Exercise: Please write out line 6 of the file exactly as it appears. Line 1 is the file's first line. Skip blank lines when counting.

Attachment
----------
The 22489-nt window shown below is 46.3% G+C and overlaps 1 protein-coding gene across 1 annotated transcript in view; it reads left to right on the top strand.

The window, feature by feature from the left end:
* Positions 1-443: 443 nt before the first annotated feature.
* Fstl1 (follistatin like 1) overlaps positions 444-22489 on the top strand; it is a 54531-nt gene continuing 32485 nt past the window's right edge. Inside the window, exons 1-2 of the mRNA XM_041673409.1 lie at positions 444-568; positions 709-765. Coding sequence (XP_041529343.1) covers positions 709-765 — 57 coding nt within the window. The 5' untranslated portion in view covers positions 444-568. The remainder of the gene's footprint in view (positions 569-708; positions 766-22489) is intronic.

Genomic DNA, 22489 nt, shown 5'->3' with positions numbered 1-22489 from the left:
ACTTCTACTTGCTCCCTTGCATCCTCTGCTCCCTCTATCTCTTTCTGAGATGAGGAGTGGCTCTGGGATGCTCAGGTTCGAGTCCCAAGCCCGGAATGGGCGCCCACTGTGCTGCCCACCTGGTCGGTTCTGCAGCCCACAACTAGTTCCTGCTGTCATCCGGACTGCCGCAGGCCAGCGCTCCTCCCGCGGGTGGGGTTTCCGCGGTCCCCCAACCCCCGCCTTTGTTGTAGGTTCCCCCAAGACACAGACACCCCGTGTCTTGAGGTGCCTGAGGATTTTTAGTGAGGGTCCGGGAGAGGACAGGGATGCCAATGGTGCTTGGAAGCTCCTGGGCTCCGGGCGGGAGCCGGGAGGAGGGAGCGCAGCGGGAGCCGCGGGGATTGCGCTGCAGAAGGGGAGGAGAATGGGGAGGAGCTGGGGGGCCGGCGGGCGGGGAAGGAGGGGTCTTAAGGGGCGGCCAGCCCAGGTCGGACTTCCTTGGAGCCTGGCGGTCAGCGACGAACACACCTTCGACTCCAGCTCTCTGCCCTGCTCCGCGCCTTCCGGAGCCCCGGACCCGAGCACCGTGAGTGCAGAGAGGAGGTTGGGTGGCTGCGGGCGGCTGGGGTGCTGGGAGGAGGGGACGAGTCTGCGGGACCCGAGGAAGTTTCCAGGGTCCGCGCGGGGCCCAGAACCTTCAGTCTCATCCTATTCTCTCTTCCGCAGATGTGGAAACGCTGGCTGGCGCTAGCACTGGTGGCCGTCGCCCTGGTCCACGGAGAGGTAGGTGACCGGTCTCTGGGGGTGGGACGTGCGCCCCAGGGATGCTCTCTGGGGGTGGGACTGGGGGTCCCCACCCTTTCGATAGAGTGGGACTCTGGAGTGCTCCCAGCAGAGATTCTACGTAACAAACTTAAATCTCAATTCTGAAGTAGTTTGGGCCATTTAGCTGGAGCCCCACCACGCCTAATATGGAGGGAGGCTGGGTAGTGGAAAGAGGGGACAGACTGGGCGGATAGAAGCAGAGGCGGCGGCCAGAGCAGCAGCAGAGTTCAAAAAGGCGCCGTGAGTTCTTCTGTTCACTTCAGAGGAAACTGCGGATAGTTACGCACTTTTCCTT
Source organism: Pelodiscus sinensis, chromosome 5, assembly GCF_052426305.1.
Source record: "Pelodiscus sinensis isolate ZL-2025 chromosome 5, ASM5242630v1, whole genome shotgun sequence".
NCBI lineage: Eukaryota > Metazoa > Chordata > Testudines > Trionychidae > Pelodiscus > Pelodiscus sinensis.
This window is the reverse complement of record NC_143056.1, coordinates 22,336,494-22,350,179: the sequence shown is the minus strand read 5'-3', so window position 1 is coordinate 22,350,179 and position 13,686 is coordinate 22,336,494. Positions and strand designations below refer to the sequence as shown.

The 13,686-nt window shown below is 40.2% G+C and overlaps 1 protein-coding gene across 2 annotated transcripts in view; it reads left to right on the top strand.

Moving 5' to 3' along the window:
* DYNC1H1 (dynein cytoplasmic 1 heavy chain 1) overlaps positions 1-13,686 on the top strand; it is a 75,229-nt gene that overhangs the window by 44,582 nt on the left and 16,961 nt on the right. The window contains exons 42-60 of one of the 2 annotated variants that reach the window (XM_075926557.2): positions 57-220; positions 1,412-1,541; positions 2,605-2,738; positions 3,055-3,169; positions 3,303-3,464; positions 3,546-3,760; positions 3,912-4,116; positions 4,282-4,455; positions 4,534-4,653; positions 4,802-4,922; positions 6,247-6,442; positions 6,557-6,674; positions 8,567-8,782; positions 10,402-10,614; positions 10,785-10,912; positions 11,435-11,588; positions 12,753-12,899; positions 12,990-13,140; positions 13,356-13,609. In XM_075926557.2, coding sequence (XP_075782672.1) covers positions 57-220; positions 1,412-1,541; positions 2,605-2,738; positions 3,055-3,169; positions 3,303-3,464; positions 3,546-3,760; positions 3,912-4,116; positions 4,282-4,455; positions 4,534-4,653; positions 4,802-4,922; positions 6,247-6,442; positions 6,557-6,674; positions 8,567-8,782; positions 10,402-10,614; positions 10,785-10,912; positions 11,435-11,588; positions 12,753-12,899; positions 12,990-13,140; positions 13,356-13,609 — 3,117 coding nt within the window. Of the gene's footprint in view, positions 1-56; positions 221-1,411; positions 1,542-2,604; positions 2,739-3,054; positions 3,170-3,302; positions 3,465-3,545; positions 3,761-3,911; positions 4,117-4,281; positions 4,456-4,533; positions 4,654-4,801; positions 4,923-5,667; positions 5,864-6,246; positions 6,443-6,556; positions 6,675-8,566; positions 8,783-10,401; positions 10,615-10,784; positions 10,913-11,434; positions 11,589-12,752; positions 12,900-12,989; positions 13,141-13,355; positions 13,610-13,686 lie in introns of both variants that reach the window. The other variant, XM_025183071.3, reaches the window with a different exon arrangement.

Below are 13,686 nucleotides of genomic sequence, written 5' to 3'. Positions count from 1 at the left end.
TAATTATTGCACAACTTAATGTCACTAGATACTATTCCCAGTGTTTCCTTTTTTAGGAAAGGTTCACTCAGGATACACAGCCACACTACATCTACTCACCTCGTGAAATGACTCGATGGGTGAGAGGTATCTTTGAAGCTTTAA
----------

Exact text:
ACTTCTACTTGCTCCCTTGCATCCTCTGCTCCCTCTATCTCTTTCTGAGATGAGGAGTGGCTCTGGGATGCTCAGGTTCGAGTCCCAAGCCCGGAATGGGCGCCCACTGTGCTGCCCACCTGGTCGGTTCTGCAGCCCACAACTAGTTCCTGCTGTCATCCGGACTGCCGCAGGCCAGCGCTCCTCCCGCGGGTGGGGTTTCCGCGGTCCCCCAACCCCCGCCTTTGTTGTAGGTTCCCCCAAGACACAGACACCCCGTGTCTTGAGGTGCCTGAGGATTTTTAGTGAGGGTCCGGGAGAGGACAGGGATGCCAATGGTGCTTGGAAGCTCCTGGGCTCCGGGCGGGAGCCGGGAGGAGGGAGCGCAGCGGGAGCCGCGGGGATTGCGCTGCAGAAGGGGAGGAGAATGGGGAGGAGCTGGGGGGCCGGCGGGCGGGGAAGGAGGGGTCTTAAGGGGCGGCCAGCCCAGGTCGGACTTCCTTGGAGCCTGGCGGTCAGCGACGAACACACCTTCGACTCCAGCTCTCTGCCCTGCTCCGCGCCTTCCGGAGCCCCGGACCCGAGCACCGTGAGTGCAGAGAGGAGGTTGGGTGGCTGCGGGCGGCTGGGGTGCTGGGAGGAGGGGACGAGTCTGCGGGACCCGAGGAAGTTTCCAGGGTCCGCGCGGGGCCCAGAACCTTCAGTCTCATCCTATTCTCTCTTCCGCAGATGTGGAAACGCTGGCTGGCGCTAGCACTGGTGGCCGTCGCCCTGGTCCACGGAGAGGTAGGTGACCGGTCTCTGGGGGTGGGACGTGCGCCCCAGGGATGCTCTCTGGGGGTGGGACTGGGGGTCCCCACCCTTTCGATAGAGTGGGACTCTGGAGTGCTCCCAGCAGAGATTCTACGTAACAAACTTAAATCTCAATTCTGAAGTAGTTTGGGCCATTTAGCTGGAGCCCCACCACGCCTAATATGGAGGGAGGCTGGGTAGTGGAAAGAGGGGACAGACTGGGCGGATAGAAGCAGAGGCGGCGGCCAGAGCAGCAGCAGAGTTCAAAAAGGCGCCGTGAGTTCTTCTGTTCACTTCAGAGGAAACTGCGGATAGTTACGCACTTTTCCTT